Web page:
How the Pawlenty shift impacts WDC schools
In response to Governor Pawlenty's budget plan, the Wadena-Deer Creek School System will need to take out record-sized loans to cover the cost of delayed state aid to the school district. Delayed payments in the form of budget shifts from the state have in recent years become a normal part of school finance.
In 2009, the shift was 90/10. This meant that in 2009, for every $100 dollars budgeted by the state for public education, the state sent $90 and kept $10. In effect, the state paid its bills with money withheld from schools, many of whom found themselves having to then borrow money to pay their own bills.
According to the governor's 2009-10 plan to balance the state's budget, the shift to be imposed on Minnesota schools will rise to 73/27. Thusly, during fiscal years 2009-10, out of every $100 budgeted by the state to fund our district, the state will now withhold $27 of those dollars to balance the state's books. The math is pretty straight forward. The amount to be withheld from school districts in fiscal years 2009-10, according to the governor's plan, will nearly triple that of previous years.
School districts, like WDC, who are unable to cover increased shortfalls with reserves will need to take out loans which will need to be paid back with interest. The enhanced withholding of state aid coming in fiscal years 2009-10 will have the effect of creating an additional operating expense for our district.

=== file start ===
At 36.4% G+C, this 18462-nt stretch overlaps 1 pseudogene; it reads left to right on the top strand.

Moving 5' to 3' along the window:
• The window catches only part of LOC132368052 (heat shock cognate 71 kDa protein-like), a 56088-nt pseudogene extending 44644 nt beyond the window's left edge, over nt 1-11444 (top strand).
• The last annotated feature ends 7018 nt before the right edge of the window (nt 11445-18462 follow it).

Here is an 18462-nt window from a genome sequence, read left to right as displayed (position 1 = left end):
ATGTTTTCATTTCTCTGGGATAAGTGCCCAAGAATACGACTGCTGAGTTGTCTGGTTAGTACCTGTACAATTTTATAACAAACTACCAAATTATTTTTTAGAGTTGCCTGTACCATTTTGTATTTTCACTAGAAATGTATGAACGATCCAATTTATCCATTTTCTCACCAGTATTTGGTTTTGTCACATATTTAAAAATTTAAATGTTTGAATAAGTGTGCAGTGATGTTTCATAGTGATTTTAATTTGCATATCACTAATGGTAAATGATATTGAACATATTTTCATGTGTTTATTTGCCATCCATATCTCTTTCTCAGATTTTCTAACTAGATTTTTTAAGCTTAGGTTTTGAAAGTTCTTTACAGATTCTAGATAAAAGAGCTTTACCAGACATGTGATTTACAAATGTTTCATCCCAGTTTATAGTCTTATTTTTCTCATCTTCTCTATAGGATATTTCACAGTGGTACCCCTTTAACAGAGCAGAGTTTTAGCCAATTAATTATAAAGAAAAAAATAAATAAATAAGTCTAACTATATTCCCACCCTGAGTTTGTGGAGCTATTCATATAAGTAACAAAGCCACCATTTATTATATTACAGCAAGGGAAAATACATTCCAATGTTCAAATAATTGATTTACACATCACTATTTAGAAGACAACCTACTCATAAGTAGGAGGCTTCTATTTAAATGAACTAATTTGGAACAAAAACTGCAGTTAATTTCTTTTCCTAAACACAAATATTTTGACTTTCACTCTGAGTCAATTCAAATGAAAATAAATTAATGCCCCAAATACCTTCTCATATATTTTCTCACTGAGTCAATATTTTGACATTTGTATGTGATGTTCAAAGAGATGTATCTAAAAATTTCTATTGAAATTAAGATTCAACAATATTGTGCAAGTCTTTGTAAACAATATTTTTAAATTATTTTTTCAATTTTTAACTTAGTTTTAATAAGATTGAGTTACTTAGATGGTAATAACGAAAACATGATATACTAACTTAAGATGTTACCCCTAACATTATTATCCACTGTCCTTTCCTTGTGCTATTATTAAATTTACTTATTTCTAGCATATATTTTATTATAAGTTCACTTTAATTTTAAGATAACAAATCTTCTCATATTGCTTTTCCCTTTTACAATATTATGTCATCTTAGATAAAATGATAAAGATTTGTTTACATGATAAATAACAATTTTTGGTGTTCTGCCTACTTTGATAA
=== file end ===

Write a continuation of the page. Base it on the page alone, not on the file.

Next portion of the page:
Last year, WDC needed to take out a $1.225 million loan to cover operating expenses. Interest on that loan totaled $50,385. The governor's enhanced shift for fiscal years 2009-10 will result in the district becoming obliged to take out a loan for an estimated $2.4 million, to cover additional revenue lost as a result of the governor's additionally withheld state aid. Interest on the larger loan will equal the cost of one or more employees. In recent years, our district has cut its operating costs by six figures annually. The budget cut for the coming school year alone totals $790,000. However, even with extraordinary cost-cutting measures having been taken this year and in previous years, the increased withholding of state aid will be hard on our district.
During recent years, the aforementioned 10 percent state aid withheld was eventually allocated to districts. The governor indicates his intention that the 27 percent to be withheld from schools during fiscal years 2009-10 should be forthcoming to schools in the following year. This good intention is, of course, welcome; however, it does little to offset the newly acquired burden to cover increased operating costs to our district in the here and now. Even more foreboding is the scenario where the state's budget crises persist and the governor's 27 percent aid withheld today does not become a reality. What then?